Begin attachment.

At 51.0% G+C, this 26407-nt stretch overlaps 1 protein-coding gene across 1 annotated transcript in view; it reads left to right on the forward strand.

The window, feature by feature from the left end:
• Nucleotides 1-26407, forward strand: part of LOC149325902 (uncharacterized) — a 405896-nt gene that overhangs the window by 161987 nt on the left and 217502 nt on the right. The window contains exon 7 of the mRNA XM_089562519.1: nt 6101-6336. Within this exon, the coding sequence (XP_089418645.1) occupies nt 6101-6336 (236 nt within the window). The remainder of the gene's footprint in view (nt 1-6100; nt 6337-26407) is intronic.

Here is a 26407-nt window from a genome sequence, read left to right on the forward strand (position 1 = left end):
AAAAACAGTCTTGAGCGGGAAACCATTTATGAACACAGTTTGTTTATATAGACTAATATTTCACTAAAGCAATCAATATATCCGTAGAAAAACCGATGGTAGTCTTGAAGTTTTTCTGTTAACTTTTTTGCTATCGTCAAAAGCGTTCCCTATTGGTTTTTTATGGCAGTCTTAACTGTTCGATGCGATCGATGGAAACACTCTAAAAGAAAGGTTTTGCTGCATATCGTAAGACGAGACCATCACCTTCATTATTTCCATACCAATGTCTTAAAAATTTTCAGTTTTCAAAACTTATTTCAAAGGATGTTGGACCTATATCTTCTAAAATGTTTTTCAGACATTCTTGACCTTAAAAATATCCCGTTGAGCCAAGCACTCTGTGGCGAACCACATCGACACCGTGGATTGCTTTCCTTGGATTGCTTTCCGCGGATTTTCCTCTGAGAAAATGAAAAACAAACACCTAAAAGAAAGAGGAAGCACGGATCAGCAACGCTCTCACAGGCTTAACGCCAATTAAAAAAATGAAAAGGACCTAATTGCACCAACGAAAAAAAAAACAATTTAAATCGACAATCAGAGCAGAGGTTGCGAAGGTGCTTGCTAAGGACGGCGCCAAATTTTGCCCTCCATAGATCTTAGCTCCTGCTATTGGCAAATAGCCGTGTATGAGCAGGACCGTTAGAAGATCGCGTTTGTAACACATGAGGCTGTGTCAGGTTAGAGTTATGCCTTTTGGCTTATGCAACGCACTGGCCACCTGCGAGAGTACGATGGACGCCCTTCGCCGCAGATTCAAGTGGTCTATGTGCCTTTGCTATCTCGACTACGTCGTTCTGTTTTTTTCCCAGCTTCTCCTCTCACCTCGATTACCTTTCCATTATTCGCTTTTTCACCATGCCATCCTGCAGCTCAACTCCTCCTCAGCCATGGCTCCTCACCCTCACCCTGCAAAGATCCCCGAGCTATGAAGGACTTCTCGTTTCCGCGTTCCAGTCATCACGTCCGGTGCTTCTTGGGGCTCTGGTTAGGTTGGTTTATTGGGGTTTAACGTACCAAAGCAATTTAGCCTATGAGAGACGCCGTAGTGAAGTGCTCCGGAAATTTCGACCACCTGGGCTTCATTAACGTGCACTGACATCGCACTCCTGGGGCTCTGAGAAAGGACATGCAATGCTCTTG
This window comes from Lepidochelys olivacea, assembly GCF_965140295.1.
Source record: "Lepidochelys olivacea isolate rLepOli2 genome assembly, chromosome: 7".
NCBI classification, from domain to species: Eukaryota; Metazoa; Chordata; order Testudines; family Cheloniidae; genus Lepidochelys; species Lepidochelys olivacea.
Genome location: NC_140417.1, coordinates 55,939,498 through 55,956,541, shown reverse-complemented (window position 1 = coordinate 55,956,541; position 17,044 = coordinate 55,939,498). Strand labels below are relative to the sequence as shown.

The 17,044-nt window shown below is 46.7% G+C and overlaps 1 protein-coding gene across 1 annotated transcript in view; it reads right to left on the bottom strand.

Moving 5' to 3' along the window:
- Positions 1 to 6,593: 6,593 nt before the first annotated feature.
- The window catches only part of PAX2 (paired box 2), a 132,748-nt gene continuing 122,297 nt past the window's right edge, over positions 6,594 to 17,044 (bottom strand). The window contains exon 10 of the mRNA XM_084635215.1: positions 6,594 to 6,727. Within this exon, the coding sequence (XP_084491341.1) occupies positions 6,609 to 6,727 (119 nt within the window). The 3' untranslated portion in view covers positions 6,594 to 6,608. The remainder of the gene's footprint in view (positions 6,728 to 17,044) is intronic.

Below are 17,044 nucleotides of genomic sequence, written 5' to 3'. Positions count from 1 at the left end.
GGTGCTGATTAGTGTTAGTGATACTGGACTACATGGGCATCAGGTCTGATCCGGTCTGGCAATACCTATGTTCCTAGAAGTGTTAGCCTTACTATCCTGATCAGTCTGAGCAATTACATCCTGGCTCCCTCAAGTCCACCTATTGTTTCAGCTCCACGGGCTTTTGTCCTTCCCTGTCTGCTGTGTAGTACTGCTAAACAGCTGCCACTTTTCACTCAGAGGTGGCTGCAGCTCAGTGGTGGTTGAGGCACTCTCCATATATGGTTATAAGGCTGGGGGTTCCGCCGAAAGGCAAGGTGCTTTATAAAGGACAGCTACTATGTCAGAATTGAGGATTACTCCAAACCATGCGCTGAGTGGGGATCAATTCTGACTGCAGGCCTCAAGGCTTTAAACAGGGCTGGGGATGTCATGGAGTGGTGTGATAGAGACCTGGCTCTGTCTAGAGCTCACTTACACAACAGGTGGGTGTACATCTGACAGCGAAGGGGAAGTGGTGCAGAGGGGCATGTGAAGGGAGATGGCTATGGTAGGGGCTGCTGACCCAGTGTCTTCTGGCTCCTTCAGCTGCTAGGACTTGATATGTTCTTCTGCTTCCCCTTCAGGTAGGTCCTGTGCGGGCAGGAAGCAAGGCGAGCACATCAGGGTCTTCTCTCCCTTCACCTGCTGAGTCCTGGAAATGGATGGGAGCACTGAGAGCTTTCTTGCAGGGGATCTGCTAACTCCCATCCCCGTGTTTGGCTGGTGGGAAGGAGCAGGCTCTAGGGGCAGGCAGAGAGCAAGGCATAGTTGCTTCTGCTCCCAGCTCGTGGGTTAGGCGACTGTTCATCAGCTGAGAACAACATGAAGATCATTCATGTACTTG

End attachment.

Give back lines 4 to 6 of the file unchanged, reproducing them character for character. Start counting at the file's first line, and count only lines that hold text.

Here is a 26407-nt window from a genome sequence, read left to right on the forward strand (position 1 = left end):
AAAAACAGTCTTGAGCGGGAAACCATTTATGAACACAGTTTGTTTATATAGACTAATATTTCACTAAAGCAATCAATATATCCGTAGAAAAACCGATGGTAGTCTTGAAGTTTTTCTGTTAACTTTTTTGCTATCGTCAAAAGCGTTCCCTATTGGTTTTTTATGGCAGTCTTAACTGTTCGATGCGATCGATGGAAACACTCTAAAAGAAAGGTTTTGCTGCATATCGTAAGACGAGACCATCACCTTCATTATTTCCATACCAATGTCTTAAAAATTTTCAGTTTTCAAAACTTATTTCAAAGGATGTTGGACCTATATCTTCTAAAATGTTTTTCAGACATTCTTGACCTTAAAAATATCCCGTTGAGCCAAGCACTCTGTGGCGAACCACATCGACACCGTGGATTGCTTTCCTTGGATTGCTTTCCGCGGATTTTCCTCTGAGAAAATGAAAAACAAACACCTAAAAGAAAGAGGAAGCACGGATCAGCAACGCTCTCACAGGCTTAACGCCAATTAAAAAAATGAAAAGGACCTAATTGCACCAACGAAAAAAAAAACAATTTAAATCGACAATCAGAGCAGAGGTTGCGAAGGTGCTTGCTAAGGACGGCGCCAAATTTTGCCCTCCATAGATCTTAGCTCCTGCTATTGGCAAATAGCCGTGTATGAGCAGGACCGTTAGAAGATCGCGTTTGTAACACATGAGGCTGTGTCAGGTTAGAGTTATGCCTTTTGGCTTATGCAACGCACTGGCCACCTGCGAGAGTACGATGGACGCCCTTCGCCGCAGATTCAAGTGGTCTATGTGCCTTTGCTATCTCGACTACGTCGTTCTGTTTTTTTCCCAGCTTCTCCTCTCACCTCGATTACCTTTCCATTATTCGCTTTTTCACCATGCCATCCTGCAGCTCAACTCCTCCTCAGCCATGGCTCCTCACCCTCACCCTGCAAAGATCCCCGAGCTATGAAGGACTTCTCGTTTCCGCGTTCCAGTCATCACGTCCGGTGCTTCTTGGGGCTCTGGTTAGGTTGGTTTATTGGGGTTTAACGTACCAAAGCAATTTAGCCTATGAGAGACGCCGTAGTGAAGTGCTCCGGAAATTTCGACCACCTGGGCTTCATTAACGTGCACTGACATCGCACTCCTGGGGCTCTGAGAAAGGACATGCAATGCTCTTG
This window comes from Lepidochelys olivacea, assembly GCF_965140295.1.